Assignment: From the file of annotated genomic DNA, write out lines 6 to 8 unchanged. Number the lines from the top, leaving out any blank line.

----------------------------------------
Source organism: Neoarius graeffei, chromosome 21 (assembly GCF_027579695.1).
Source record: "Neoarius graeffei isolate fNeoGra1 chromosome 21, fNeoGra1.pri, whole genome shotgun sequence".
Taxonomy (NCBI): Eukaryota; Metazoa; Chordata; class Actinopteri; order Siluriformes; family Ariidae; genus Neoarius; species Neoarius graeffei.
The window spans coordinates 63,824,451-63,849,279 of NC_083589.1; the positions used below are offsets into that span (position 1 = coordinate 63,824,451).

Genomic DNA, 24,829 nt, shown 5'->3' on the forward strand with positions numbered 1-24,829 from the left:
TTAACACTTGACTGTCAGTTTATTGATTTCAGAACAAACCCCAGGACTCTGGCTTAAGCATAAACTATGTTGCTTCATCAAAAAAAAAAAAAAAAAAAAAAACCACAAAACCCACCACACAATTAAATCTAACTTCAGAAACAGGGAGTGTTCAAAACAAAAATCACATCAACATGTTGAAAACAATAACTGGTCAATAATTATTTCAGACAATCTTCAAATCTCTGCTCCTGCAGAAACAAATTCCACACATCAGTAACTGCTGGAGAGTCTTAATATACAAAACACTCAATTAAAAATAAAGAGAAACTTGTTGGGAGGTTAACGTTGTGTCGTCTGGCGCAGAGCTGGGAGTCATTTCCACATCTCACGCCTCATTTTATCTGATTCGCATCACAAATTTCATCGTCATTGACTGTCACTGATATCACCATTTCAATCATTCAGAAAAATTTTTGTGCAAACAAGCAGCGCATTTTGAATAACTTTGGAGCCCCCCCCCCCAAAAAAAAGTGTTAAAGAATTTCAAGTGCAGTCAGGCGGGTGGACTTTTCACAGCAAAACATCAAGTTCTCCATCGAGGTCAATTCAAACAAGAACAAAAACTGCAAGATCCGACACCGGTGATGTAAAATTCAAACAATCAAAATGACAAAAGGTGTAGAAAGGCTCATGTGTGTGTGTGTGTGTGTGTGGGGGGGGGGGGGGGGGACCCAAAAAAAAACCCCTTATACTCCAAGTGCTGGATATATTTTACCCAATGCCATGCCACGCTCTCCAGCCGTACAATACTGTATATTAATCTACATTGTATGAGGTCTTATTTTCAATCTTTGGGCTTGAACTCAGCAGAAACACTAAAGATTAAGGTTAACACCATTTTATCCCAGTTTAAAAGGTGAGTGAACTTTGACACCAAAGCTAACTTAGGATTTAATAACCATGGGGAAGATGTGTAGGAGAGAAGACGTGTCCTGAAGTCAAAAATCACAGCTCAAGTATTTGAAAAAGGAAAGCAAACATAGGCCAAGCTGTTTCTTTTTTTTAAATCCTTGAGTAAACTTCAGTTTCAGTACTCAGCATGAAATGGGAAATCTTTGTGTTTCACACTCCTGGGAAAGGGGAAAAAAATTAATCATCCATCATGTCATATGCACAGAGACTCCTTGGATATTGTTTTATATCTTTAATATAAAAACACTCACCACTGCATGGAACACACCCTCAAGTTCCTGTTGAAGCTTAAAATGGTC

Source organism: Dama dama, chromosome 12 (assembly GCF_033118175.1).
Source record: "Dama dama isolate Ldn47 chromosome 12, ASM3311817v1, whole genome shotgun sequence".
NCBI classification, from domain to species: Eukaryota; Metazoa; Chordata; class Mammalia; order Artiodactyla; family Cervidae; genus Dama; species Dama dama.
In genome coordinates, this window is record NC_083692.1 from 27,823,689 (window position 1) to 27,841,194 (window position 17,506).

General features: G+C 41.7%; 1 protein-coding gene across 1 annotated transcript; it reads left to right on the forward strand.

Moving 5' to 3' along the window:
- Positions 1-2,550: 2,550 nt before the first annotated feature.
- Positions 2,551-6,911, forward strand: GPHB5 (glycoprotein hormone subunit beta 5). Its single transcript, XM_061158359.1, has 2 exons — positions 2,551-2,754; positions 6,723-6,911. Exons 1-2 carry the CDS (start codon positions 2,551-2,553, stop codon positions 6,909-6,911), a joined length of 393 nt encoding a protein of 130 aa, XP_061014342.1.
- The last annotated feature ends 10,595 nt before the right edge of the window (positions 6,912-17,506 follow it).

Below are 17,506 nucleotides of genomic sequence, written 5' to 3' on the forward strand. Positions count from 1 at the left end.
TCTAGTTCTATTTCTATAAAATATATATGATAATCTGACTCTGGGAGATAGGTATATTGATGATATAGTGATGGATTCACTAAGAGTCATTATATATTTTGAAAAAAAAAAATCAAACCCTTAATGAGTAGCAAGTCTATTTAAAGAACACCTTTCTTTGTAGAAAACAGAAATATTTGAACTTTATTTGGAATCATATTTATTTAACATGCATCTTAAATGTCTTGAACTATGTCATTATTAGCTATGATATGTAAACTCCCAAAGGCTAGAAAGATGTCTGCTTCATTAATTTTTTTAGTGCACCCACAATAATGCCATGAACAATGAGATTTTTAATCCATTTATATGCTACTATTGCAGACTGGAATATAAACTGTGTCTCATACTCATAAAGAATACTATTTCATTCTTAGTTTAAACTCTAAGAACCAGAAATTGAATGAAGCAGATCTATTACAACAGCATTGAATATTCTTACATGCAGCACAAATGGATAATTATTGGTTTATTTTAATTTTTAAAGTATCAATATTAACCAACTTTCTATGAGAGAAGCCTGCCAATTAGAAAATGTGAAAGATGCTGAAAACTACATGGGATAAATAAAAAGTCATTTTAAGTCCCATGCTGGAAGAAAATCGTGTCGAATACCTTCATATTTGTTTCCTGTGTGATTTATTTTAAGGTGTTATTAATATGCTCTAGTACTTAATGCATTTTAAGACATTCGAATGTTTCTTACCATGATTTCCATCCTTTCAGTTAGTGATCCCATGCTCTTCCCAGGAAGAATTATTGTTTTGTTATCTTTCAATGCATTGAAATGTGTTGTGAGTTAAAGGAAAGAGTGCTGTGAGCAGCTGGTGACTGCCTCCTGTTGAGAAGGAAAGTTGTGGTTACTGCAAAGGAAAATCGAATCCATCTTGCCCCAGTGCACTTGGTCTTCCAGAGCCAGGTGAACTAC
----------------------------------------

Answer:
TTAACACTTGACTGTCAGTTTATTGATTTCAGAACAAACCCCAGGACTCTGGCTTAAGCATAAACTATGTTGCTTCATCAAAAAAAAAAAAAAAAAAAAAAACCACAAAACCCACCACACAATTAAATCTAACTTCAGAAACAGGGAGTGTTCAAAACAAAAATCACATCAACATGTTGAAAACAATAACTGGTCAATAATTATTTCAGACAATCTTCAAATCTCTGCTCCTGCAGAAACAAATTCCACACATCAGTAACTGCTGGAGAGTCTTAATATACAAAACACTCAATTAAAAATAAAGAGAAACTTGTTGGGAGGTTAACGTTGTGTCGTCTGGCGCAGAGCTGGGAGTCATTTCCACATCTCACGCCTCATTTTATCTGATTCGCATCACAAATTTCATCGTCATTGACTGTCACTGATATCACCATTTCAATCATTCAGAAAAATTTTTGTGCAAACAAGCAGCGCATTTTGAATAACTTTGGAGCCCCCCCCCCCAAAAAAAAGTGTTAAAGAATTTCAAGTGCAGTCAGGCGGGTGGACTTTTCACAGCAAAACATCAAGTTCTCCATCGAGGTCAATTCAAACAAGAACAAAAACTGCAAGATCCGACACCGGTGATGTAAAATTCAAACAATCAAAATGACAAAAGGTGTAGAAAGGCTCATGTGTGTGTGTGTGTGTGTGTGGGGGGGGGGGGGGGGGACCCAAAAAAAAACCCCTTATACTCCAAGTGCTGGATATATTTTACCCAATGCCATGCCACGCTCTCCAGCCGTACAATACTGTATATTAATCTACATTGTATGAGGTCTTATTTTCAATCTTTGGGCTTGAACTCAGCAGAAACACTAAAGATTAAGGTTAACACCATTTTATCCCAGTTTAAAAGGTGAGTGAACTTTGACACCAAAGCTAACTTAGGATTTAATAACCATGGGGAAGATGTGTAGGAGAGAAGACGTGTCCTGAAGTCAAAAATCACAGCTCAAGTATTTGAAAAAGGAAAGCAAACATAGGCCAAGCTGTTTCTTTTTTTTAAATCCTTGAGTAAACTTCAGTTTCAGTACTCAGCATGAAATGGGAAATCTTTGTGTTTCACACTCCTGGGAAAGGGGAAAAAAATTAATCATCCATCATGTCATATGCACAGAGACTCCTTGGATATTGTTTTATATCTTTAATATAAAAACACTCACCACTGCATGGAACACACCCTCAAGTTCCTGTTGAAGCTTAAAATGGTC

Source organism: Dama dama, chromosome 12 (assembly GCF_033118175.1).
Source record: "Dama dama isolate Ldn47 chromosome 12, ASM3311817v1, whole genome shotgun sequence".